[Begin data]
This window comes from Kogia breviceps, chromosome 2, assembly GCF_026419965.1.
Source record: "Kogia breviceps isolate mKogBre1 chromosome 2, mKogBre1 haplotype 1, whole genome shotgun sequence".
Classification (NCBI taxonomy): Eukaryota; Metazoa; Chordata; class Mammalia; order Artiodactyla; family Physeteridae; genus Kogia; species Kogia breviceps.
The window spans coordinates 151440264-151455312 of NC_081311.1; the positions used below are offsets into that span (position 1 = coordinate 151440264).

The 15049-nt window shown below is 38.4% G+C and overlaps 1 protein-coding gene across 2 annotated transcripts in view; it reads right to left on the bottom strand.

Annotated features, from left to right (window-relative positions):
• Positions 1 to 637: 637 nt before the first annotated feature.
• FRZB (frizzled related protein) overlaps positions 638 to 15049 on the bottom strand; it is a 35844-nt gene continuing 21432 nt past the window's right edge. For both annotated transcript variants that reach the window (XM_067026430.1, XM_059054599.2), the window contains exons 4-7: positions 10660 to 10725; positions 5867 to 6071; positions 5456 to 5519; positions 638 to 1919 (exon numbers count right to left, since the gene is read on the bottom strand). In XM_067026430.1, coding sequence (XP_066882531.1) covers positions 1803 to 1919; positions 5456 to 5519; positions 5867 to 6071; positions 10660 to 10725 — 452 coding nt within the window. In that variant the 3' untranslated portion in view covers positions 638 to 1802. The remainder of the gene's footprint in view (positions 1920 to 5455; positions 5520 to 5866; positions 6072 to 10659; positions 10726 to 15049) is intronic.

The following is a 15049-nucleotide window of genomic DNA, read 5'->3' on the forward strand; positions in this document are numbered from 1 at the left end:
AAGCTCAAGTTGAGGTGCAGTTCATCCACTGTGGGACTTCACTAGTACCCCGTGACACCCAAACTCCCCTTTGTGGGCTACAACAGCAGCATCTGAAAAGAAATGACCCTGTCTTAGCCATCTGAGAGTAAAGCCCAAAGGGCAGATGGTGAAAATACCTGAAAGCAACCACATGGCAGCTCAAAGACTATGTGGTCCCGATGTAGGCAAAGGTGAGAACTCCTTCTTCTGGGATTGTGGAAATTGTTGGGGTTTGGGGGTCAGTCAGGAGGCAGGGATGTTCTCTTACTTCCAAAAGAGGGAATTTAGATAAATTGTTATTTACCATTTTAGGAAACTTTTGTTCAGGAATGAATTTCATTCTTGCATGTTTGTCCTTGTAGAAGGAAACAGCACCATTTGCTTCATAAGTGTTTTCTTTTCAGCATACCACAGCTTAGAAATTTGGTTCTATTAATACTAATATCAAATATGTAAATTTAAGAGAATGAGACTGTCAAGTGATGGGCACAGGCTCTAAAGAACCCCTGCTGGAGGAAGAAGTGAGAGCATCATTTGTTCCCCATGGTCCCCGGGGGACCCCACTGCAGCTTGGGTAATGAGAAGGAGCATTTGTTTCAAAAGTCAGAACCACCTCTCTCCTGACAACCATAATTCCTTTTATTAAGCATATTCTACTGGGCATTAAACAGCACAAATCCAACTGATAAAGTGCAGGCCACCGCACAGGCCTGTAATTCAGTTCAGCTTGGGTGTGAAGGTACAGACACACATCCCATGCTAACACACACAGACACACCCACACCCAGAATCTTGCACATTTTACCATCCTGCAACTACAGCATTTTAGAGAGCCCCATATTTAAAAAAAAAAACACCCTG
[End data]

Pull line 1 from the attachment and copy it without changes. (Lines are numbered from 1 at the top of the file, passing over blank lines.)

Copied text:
This window comes from Kogia breviceps, chromosome 2, assembly GCF_026419965.1.